The Streaming Scandals Continue: Netflix Is In Big Trouble Because Of Its Original Movies
The streaming giant Netflix is facing yet another scandal because of its due payment to the writers.
Netflix, the largest streaming service till date is apparently being disputed over the unpaid residual money to its writers.
Last year was huge for the streaming service as one of its movies Roma, managed to bag three Oscars while the likes of Cam, Apostle, and Bird Box proved Netflix's worth per its subscription price.
Netflix faces yet another scandal.
While 2019 might seem a great year ahead for the streaming service, not everyone is entertaining the push into Netflix Originals.
Currently, the Writer's Guild America is disputing over the payments of its union members from 2018.
As per WGA, the writers are entitled to residual payments for 33 of Netflix’s original movies which were released in theaters for awards consideration at or near the same time they were made available to its subscribers.
Additionally, the union also filed an arbitration claim against the streaming giant over residuals owed to the writers of 33 of its original films.
The dispute revolves around the licensing of the Netflix movies which in turn assists in allocating residuals for the writers. Thus, the WGA is challenging Netflix over how much it paid itself to license these films to stream on its own platform.
Read more: Steven Spielberg Faces Criticisms For Reported Plan To Block Netflix From Oscars
This dispute could have repercussions for Amazon, Hulu, and Apple, which also release their own original films in theaters to garner awards attention.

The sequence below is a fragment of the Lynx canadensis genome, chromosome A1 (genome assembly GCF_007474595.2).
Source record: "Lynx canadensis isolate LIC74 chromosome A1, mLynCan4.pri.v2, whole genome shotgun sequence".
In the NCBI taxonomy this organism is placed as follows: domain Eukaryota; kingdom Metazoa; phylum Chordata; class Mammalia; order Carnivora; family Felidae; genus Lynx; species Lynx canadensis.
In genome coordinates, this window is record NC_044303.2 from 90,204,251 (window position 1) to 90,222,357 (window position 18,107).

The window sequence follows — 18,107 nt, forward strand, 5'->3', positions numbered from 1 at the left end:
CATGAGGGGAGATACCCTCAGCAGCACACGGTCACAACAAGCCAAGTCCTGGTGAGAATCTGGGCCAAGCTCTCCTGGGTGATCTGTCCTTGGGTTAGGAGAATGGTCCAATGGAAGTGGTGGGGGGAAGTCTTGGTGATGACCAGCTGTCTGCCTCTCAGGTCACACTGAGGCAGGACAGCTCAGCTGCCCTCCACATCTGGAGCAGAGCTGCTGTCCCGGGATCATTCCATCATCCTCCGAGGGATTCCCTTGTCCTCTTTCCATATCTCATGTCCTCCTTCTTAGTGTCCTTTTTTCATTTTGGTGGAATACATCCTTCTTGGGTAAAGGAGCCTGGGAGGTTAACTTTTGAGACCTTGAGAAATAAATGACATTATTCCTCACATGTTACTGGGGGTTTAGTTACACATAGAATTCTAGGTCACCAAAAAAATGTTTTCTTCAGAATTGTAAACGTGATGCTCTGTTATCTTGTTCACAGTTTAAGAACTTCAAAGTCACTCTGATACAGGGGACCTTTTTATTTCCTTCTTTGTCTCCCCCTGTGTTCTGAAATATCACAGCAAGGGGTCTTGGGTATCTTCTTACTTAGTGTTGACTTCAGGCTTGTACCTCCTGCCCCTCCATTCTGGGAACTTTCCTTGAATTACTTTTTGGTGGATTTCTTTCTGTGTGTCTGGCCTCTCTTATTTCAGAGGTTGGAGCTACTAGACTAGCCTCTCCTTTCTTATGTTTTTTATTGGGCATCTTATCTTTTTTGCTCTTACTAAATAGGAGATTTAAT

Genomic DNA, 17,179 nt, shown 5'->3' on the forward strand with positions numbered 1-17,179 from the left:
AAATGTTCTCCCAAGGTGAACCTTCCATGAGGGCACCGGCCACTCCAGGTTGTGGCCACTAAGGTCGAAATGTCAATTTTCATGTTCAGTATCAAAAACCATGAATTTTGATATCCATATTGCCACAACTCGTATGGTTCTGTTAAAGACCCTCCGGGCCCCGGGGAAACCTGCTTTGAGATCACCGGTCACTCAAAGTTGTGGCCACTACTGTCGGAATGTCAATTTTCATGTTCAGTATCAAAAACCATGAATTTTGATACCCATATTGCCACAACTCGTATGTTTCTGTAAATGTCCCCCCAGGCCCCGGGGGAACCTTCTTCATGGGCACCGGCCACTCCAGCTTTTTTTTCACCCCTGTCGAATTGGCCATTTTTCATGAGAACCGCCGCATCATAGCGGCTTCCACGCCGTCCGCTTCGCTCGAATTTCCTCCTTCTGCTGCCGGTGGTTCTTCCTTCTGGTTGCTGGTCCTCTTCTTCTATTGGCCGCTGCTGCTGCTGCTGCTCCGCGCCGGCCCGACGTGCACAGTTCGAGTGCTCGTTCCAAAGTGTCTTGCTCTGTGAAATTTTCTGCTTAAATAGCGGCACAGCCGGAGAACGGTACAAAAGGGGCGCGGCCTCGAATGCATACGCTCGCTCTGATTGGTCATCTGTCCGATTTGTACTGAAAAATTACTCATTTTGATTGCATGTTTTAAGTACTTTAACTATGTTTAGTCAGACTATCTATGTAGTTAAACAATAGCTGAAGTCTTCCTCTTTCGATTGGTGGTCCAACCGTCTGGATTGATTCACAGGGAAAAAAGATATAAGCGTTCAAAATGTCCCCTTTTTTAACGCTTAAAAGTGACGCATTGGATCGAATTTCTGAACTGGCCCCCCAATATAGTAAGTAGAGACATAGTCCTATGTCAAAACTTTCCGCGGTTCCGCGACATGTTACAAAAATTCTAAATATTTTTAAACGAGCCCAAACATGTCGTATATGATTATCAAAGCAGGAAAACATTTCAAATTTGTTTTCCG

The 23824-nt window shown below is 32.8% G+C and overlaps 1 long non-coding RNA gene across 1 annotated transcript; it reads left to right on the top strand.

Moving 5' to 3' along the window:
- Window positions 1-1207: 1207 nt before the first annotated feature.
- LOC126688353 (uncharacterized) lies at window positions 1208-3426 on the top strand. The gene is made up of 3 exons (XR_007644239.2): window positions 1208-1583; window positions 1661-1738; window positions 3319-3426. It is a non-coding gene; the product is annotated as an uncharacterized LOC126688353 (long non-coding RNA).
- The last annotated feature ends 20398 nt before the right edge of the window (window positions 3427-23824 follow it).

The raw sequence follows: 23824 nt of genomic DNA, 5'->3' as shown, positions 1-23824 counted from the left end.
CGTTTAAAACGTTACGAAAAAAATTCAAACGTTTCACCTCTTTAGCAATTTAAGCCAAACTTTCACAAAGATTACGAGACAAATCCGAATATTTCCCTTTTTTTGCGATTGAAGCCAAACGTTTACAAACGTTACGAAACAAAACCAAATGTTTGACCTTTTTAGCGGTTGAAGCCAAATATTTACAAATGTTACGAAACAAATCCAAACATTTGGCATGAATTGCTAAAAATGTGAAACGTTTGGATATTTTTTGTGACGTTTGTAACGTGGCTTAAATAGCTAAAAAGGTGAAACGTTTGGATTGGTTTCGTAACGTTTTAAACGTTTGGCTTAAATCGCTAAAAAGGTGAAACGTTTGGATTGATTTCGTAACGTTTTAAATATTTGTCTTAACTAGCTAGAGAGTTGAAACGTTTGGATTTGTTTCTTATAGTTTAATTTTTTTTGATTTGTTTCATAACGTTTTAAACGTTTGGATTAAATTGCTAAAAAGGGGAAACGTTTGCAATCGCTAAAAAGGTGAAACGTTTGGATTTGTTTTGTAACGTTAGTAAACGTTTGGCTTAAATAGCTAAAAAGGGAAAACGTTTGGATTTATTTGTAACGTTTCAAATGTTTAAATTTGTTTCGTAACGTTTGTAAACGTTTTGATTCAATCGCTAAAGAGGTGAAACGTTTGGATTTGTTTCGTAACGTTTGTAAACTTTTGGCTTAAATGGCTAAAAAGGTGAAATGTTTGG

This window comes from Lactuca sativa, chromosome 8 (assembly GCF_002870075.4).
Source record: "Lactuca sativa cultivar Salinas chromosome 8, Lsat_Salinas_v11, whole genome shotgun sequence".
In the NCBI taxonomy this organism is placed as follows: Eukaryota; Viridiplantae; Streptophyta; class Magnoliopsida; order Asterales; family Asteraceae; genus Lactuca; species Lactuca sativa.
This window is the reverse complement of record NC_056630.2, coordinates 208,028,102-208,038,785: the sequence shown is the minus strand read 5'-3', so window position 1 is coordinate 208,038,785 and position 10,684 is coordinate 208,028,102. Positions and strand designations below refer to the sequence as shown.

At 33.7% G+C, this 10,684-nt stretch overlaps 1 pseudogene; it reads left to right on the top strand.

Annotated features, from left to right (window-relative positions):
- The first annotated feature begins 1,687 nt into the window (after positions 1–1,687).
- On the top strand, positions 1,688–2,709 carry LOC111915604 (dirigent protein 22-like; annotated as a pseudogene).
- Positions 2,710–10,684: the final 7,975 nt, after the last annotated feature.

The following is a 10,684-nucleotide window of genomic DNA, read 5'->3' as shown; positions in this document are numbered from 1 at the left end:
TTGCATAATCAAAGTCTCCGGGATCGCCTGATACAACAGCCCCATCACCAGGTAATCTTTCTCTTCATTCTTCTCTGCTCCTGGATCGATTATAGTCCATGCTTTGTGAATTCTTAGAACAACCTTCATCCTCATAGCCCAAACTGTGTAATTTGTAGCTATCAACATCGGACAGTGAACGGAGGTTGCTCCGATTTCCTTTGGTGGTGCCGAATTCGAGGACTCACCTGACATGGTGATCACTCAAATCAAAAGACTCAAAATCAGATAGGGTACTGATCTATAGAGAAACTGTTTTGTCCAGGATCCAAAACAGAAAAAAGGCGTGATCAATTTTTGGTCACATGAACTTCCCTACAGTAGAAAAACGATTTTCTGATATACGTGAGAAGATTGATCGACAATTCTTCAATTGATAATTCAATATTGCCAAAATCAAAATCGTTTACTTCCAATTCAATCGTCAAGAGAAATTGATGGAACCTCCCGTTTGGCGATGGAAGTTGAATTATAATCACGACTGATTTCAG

Netflix is the first to face the dispute as it is the leading streaming service with over 51 Netflix original films made under WGA contracts last year.
Netflix movie Roma went on to win three Oscars.
Meanwhile, Amazon, Apple, and Hulu could find themselves in the guild’s sights next if it prevails in its arbitration with Netflix.
Netflix also came under fire recently from Steven Spielberg, who argued over the eligibility of movies debuted on streaming services or get a short theatrical run for Oscars. He insisted they should instead compete for Emmys.
Spielberg's objection came after Alfonso Cuarón’s Roma, which was released in a handful of theaters three weeks before it was made available on Netflix, went on to win three Oscars.
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The guild’s fight with Netflix comes the same time it’s threatening to go to war with the big talent agents over packaging and production deals.
According to WGA if no agreement is reached for a new franchise agreement with the Association of Talent Agents by April 6, it will order its members to fire their agents if they refuse to sign the guild’s proposed new Code of Conduct.